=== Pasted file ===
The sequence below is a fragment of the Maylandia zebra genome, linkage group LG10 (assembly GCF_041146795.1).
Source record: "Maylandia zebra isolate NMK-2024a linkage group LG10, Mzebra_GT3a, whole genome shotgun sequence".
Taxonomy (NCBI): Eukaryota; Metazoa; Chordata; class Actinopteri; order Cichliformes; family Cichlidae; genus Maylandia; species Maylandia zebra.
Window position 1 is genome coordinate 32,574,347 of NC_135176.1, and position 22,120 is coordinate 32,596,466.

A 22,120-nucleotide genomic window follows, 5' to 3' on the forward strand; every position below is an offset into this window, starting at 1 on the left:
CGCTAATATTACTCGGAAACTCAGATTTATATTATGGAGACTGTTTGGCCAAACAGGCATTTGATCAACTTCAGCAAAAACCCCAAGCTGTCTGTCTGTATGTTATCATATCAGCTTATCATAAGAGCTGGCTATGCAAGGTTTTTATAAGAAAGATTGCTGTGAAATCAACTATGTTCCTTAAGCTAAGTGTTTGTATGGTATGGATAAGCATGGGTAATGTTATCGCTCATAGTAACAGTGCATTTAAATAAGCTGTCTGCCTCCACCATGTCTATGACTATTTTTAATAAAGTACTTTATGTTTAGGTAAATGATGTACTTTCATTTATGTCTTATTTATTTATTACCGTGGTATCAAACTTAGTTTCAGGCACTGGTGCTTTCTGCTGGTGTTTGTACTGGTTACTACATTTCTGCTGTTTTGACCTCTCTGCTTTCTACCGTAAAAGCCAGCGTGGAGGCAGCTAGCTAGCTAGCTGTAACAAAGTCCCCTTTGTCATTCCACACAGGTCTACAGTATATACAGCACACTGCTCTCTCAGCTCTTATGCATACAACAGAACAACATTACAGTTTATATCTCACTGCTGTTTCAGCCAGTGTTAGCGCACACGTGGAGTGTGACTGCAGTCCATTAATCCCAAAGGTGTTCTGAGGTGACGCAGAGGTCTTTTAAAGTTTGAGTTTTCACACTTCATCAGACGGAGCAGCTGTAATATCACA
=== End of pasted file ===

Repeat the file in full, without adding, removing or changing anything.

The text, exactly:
The sequence below is a fragment of the Maylandia zebra genome, linkage group LG10 (assembly GCF_041146795.1).
Source record: "Maylandia zebra isolate NMK-2024a linkage group LG10, Mzebra_GT3a, whole genome shotgun sequence".
Taxonomy (NCBI): Eukaryota; Metazoa; Chordata; class Actinopteri; order Cichliformes; family Cichlidae; genus Maylandia; species Maylandia zebra.
Window position 1 is genome coordinate 32,574,347 of NC_135176.1, and position 22,120 is coordinate 32,596,466.

A 22,120-nucleotide genomic window follows, 5' to 3' on the forward strand; every position below is an offset into this window, starting at 1 on the left:
CGCTAATATTACTCGGAAACTCAGATTTATATTATGGAGACTGTTTGGCCAAACAGGCATTTGATCAACTTCAGCAAAAACCCCAAGCTGTCTGTCTGTATGTTATCATATCAGCTTATCATAAGAGCTGGCTATGCAAGGTTTTTATAAGAAAGATTGCTGTGAAATCAACTATGTTCCTTAAGCTAAGTGTTTGTATGGTATGGATAAGCATGGGTAATGTTATCGCTCATAGTAACAGTGCATTTAAATAAGCTGTCTGCCTCCACCATGTCTATGACTATTTTTAATAAAGTACTTTATGTTTAGGTAAATGATGTACTTTCATTTATGTCTTATTTATTTATTACCGTGGTATCAAACTTAGTTTCAGGCACTGGTGCTTTCTGCTGGTGTTTGTACTGGTTACTACATTTCTGCTGTTTTGACCTCTCTGCTTTCTACCGTAAAAGCCAGCGTGGAGGCAGCTAGCTAGCTAGCTGTAACAAAGTCCCCTTTGTCATTCCACACAGGTCTACAGTATATACAGCACACTGCTCTCTCAGCTCTTATGCATACAACAGAACAACATTACAGTTTATATCTCACTGCTGTTTCAGCCAGTGTTAGCGCACACGTGGAGTGTGACTGCAGTCCATTAATCCCAAAGGTGTTCTGAGGTGACGCAGAGGTCTTTTAAAGTTTGAGTTTTCACACTTCATCAGACGGAGCAGCTGTAATATCACA